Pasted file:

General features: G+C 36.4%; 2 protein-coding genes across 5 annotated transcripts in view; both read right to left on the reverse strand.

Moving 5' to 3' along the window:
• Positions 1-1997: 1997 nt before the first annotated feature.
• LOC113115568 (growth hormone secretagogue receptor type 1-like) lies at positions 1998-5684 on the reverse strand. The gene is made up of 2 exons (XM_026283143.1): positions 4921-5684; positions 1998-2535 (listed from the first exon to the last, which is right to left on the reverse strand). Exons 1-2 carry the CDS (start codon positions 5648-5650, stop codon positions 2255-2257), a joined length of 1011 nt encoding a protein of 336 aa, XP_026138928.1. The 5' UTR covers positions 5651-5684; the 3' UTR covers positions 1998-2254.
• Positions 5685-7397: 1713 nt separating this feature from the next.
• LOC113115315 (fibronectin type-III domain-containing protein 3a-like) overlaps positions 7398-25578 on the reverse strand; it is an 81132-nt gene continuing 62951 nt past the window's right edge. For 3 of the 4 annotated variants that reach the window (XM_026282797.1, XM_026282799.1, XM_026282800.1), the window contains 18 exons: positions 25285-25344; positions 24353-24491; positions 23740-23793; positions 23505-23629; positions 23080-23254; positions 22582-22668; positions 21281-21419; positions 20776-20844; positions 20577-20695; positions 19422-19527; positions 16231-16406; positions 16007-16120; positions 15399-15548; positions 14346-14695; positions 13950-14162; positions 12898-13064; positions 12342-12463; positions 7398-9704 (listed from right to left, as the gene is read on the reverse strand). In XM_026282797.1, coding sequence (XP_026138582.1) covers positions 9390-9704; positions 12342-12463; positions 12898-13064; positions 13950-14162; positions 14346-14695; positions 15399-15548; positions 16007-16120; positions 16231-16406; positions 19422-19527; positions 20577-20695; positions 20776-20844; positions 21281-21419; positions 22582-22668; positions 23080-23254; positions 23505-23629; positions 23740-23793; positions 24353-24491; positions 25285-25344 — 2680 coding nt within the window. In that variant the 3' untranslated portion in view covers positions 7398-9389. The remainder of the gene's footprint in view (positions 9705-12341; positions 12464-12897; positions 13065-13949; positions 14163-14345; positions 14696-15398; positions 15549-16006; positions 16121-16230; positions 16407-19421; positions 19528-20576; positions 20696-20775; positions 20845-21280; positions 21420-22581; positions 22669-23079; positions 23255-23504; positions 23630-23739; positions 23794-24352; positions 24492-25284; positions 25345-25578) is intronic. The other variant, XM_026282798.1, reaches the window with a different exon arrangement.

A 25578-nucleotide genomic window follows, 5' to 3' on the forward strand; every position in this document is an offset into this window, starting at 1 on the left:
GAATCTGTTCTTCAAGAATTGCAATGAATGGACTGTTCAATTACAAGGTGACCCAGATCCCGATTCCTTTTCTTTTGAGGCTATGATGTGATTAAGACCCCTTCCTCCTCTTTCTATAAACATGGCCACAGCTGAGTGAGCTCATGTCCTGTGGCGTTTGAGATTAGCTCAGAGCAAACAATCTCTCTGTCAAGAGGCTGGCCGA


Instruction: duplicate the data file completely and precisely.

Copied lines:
General features: G+C 36.4%; 2 protein-coding genes across 5 annotated transcripts in view; both read right to left on the reverse strand.

Moving 5' to 3' along the window:
• Positions 1-1997: 1997 nt before the first annotated feature.
• LOC113115568 (growth hormone secretagogue receptor type 1-like) lies at positions 1998-5684 on the reverse strand. The gene is made up of 2 exons (XM_026283143.1): positions 4921-5684; positions 1998-2535 (listed from the first exon to the last, which is right to left on the reverse strand). Exons 1-2 carry the CDS (start codon positions 5648-5650, stop codon positions 2255-2257), a joined length of 1011 nt encoding a protein of 336 aa, XP_026138928.1. The 5' UTR covers positions 5651-5684; the 3' UTR covers positions 1998-2254.
• Positions 5685-7397: 1713 nt separating this feature from the next.
• LOC113115315 (fibronectin type-III domain-containing protein 3a-like) overlaps positions 7398-25578 on the reverse strand; it is an 81132-nt gene continuing 62951 nt past the window's right edge. For 3 of the 4 annotated variants that reach the window (XM_026282797.1, XM_026282799.1, XM_026282800.1), the window contains 18 exons: positions 25285-25344; positions 24353-24491; positions 23740-23793; positions 23505-23629; positions 23080-23254; positions 22582-22668; positions 21281-21419; positions 20776-20844; positions 20577-20695; positions 19422-19527; positions 16231-16406; positions 16007-16120; positions 15399-15548; positions 14346-14695; positions 13950-14162; positions 12898-13064; positions 12342-12463; positions 7398-9704 (listed from right to left, as the gene is read on the reverse strand). In XM_026282797.1, coding sequence (XP_026138582.1) covers positions 9390-9704; positions 12342-12463; positions 12898-13064; positions 13950-14162; positions 14346-14695; positions 15399-15548; positions 16007-16120; positions 16231-16406; positions 19422-19527; positions 20577-20695; positions 20776-20844; positions 21281-21419; positions 22582-22668; positions 23080-23254; positions 23505-23629; positions 23740-23793; positions 24353-24491; positions 25285-25344 — 2680 coding nt within the window. In that variant the 3' untranslated portion in view covers positions 7398-9389. The remainder of the gene's footprint in view (positions 9705-12341; positions 12464-12897; positions 13065-13949; positions 14163-14345; positions 14696-15398; positions 15549-16006; positions 16121-16230; positions 16407-19421; positions 19528-20576; positions 20696-20775; positions 20845-21280; positions 21420-22581; positions 22669-23079; positions 23255-23504; positions 23630-23739; positions 23794-24352; positions 24492-25284; positions 25345-25578) is intronic. The other variant, XM_026282798.1, reaches the window with a different exon arrangement.

A 25578-nucleotide genomic window follows, 5' to 3' on the forward strand; every position in this document is an offset into this window, starting at 1 on the left:
GAATCTGTTCTTCAAGAATTGCAATGAATGGACTGTTCAATTACAAGGTGACCCAGATCCCGATTCCTTTTCTTTTGAGGCTATGATGTGATTAAGACCCCTTCCTCCTCTTTCTATAAACATGGCCACAGCTGAGTGAGCTCATGTCCTGTGGCGTTTGAGATTAGCTCAGAGCAAACAATCTCTCTGTCAAGAGGCTGGCCGA